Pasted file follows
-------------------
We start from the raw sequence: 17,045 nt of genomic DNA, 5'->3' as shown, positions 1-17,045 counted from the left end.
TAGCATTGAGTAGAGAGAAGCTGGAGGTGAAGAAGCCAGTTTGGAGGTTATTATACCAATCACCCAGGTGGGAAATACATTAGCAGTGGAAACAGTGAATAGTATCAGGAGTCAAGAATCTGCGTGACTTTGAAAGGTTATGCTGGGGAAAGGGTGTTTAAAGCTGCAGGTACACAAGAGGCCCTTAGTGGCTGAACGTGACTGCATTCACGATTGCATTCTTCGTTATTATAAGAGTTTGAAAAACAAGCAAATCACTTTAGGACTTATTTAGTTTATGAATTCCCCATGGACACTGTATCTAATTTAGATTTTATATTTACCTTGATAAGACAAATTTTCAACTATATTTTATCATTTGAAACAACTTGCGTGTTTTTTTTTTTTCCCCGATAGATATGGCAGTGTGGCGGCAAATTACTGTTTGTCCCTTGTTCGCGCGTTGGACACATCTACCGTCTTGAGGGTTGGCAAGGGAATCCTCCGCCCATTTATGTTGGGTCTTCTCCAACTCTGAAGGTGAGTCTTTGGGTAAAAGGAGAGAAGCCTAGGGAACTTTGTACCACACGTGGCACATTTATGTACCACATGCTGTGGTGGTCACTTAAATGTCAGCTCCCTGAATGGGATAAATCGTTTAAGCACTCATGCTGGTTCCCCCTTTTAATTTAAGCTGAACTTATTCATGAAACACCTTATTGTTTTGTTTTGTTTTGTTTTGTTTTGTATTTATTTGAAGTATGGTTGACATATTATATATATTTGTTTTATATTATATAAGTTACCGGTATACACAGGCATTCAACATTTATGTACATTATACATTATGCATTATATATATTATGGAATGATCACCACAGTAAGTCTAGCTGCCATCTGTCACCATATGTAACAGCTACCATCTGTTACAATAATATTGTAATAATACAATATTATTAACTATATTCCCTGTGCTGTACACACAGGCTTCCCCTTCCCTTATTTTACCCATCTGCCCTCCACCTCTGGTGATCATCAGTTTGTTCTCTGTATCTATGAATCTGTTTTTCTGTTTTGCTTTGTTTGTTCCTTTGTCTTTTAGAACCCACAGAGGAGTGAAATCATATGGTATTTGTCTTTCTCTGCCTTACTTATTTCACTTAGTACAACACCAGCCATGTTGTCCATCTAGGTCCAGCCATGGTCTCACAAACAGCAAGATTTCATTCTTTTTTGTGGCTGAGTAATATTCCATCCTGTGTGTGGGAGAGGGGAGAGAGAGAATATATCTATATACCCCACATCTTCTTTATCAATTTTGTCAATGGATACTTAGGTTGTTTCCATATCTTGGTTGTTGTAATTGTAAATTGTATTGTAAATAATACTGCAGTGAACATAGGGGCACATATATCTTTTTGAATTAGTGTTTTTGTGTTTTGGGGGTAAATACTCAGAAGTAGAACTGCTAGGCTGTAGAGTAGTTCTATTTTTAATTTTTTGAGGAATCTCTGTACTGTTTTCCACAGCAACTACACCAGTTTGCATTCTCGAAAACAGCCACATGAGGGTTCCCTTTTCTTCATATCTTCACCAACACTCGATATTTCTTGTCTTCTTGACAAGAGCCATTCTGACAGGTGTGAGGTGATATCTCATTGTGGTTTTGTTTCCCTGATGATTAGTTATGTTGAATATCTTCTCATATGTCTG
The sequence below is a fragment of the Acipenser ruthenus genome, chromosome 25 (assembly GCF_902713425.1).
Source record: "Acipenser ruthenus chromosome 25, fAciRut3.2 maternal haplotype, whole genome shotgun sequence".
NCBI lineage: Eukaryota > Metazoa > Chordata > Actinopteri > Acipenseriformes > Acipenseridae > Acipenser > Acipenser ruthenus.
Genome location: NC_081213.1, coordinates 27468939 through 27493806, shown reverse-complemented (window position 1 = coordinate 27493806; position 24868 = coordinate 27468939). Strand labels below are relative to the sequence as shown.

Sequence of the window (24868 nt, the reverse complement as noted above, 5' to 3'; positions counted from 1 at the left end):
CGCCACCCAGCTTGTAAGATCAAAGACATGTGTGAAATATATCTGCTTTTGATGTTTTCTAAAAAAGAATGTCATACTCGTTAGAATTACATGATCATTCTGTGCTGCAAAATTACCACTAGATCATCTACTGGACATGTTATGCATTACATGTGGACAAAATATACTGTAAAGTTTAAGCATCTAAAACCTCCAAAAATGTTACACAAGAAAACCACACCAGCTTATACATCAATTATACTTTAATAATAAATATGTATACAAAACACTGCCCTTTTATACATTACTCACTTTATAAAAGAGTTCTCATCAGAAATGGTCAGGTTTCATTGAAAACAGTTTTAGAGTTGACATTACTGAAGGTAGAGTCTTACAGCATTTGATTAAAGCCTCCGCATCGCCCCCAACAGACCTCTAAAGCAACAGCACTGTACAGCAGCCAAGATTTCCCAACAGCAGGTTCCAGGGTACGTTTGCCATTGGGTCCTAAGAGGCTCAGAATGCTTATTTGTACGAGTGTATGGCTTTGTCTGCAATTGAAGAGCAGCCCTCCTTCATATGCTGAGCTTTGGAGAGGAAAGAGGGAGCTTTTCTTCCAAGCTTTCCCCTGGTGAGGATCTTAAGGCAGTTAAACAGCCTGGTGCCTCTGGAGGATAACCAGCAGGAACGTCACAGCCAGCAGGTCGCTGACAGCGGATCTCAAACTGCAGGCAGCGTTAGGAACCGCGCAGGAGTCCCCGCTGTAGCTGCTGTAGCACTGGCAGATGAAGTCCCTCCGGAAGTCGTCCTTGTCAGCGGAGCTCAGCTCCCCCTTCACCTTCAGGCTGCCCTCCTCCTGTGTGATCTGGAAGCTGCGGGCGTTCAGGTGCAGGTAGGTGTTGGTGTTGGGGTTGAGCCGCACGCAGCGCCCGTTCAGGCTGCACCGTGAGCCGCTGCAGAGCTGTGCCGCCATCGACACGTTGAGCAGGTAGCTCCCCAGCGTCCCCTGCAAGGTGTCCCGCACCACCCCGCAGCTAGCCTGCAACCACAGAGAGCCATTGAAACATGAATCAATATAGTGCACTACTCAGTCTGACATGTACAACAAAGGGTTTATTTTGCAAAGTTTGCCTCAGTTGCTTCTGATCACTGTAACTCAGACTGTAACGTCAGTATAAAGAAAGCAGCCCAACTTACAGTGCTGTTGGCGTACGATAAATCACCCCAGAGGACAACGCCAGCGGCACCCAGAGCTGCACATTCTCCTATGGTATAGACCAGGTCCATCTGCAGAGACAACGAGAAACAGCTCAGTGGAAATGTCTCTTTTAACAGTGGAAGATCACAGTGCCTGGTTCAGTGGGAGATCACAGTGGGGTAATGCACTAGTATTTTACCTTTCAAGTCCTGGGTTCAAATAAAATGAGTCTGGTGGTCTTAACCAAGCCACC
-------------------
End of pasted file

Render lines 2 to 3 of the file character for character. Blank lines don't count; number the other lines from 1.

TAGCATTGAGTAGAGAGAAGCTGGAGGTGAAGAAGCCAGTTTGGAGGTTATTATACCAATCACCCAGGTGGGAAATACATTAGCAGTGGAAACAGTGAATAGTATCAGGAGTCAAGAATCTGCGTGACTTTGAAAGGTTATGCTGGGGAAAGGGTGTTTAAAGCTGCAGGTACACAAGAGGCCCTTAGTGGCTGAACGTGACTGCATTCACGATTGCATTCTTCGTTATTATAAGAGTTTGAAAAACAAGCAAATCACTTTAGGACTTATTTAGTTTATGAATTCCCCATGGACACTGTATCTAATTTAGATTTTATATTTACCTTGATAAGACAAATTTTCAACTATATTTTATCATTTGAAACAACTTGCGTGTTTTTTTTTTTTCCCCGATAGATATGGCAGTGTGGCGGCAAATTACTGTTTGTCCCTTGTTCGCGCGTTGGACACATCTACCGTCTTGAGGGTTGGCAAGGGAATCCTCCGCCCATTTATGTTGGGTCTTCTCCAACTCTGAAGGTGAGTCTTTGGGTAAAAGGAGAGAAGCCTAGGGAACTTTGTACCACACGTGGCACATTTATGTACCACATGCTGTGGTGGTCACTTAAATGTCAGCTCCCTGAATGGGATAAATCGTTTAAGCACTCATGCTGGTTCCCCCTTTTAATTTAAGCTGAACTTATTCATGAAACACCTTATTGTTTTGTTTTGTTTTGTTTTGTTTTGTATTTATTTGAAGTATGGTTGACATATTATATATATTTGTTTTATATTATATAAGTTACCGGTATACACAGGCATTCAACATTTATGTACATTATACATTATGCATTATATATATTATGGAATGATCACCACAGTAAGTCTAGCTGCCATCTGTCACCATATGTAACAGCTACCATCTGTTACAATAATATTGTAATAATACAATATTATTAACTATATTCCCTGTGCTGTACACACAGGCTTCCCCTTCCCTTATTTTACCCATCTGCCCTCCACCTCTGGTGATCATCAGTTTGTTCTCTGTATCTATGAATCTGTTTTTCTGTTTTGCTTTGTTTGTTCCTTTGTCTTTTAGAACCCACAGAGGAGTGAAATCATATGGTATTTGTCTTTCTCTGCCTTACTTATTTCACTTAGTACAACACCAGCCATGTTGTCCATCTAGGTCCAGCCATGGTCTCACAAACAGCAAGATTTCATTCTTTTTTGTGGCTGAGTAATATTCCATCCTGTGTGTGGGAGAGGGGAGAGAGAGAATATATCTATATACCCCACATCTTCTTTATCAATTTTGTCAATGGATACTTAGGTTGTTTCCATATCTTGGTTGTTGTAATTGTAAATTGTATTGTAAATAATACTGCAGTGAACATAGGGGCACATATATCTTTTTGAATTAGTGTTTTTGTGTTTTGGGGGTAAATACTCAGAAGTAGAACTGCTAGGCTGTAGAGTAGTTCTATTTTTAATTTTTTGAGGAATCTCTGTACTGTTTTCCACAGCAACTACACCAGTTTGCATTCTCGAAAACAGCCACATGAGGGTTCCCTTTTCTTCATATCTTCACCAACACTCGATATTTCTTGTCTTCTTGACAAGAGCCATTCTGACAGGTGTGAGGTGATATCTCATTGTGGTTTTGTTTCCCTGATGATTAGTTATGTTGAATATCTTCTCATATGTCTG
The sequence below is a fragment of the Acipenser ruthenus genome, chromosome 25 (assembly GCF_902713425.1).